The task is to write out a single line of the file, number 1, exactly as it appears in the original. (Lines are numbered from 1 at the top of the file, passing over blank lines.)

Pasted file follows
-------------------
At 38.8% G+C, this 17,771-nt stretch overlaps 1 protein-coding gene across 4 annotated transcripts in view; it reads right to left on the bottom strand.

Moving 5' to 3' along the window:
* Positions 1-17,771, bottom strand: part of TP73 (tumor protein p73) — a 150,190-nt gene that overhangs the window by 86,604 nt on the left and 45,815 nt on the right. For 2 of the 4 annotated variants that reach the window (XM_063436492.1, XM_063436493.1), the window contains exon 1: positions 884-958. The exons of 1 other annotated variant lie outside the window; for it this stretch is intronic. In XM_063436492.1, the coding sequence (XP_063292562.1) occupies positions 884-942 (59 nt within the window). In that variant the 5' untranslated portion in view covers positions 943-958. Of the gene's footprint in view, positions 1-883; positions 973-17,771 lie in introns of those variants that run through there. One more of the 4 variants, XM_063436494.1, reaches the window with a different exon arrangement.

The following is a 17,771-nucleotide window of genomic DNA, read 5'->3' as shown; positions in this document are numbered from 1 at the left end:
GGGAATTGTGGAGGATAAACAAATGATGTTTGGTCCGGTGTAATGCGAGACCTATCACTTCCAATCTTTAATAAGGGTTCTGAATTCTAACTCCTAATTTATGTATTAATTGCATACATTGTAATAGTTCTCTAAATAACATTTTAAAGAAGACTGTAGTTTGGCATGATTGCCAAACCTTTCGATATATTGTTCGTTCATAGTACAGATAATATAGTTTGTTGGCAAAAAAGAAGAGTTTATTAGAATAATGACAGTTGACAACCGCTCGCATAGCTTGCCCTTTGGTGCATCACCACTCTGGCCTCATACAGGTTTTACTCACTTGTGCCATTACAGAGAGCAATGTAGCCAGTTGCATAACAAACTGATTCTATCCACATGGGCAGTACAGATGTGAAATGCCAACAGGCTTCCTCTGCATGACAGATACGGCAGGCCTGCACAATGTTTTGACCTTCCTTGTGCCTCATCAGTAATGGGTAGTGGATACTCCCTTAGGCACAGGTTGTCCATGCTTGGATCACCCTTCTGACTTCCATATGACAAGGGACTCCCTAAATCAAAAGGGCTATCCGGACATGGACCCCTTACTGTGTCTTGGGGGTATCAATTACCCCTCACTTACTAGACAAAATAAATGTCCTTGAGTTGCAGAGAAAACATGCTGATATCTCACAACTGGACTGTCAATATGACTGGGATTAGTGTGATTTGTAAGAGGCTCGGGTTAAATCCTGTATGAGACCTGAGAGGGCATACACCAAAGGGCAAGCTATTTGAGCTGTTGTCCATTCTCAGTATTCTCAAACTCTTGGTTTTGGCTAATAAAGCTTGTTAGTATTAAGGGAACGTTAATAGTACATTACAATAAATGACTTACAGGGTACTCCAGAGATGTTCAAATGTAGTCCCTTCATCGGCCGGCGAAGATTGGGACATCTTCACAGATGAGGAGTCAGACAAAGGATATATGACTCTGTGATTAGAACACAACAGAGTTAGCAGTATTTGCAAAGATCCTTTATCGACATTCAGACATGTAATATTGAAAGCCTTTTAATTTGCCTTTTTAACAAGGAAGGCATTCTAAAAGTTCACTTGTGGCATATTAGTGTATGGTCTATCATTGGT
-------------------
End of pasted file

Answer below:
At 38.8% G+C, this 17,771-nt stretch overlaps 1 protein-coding gene across 4 annotated transcripts in view; it reads right to left on the bottom strand.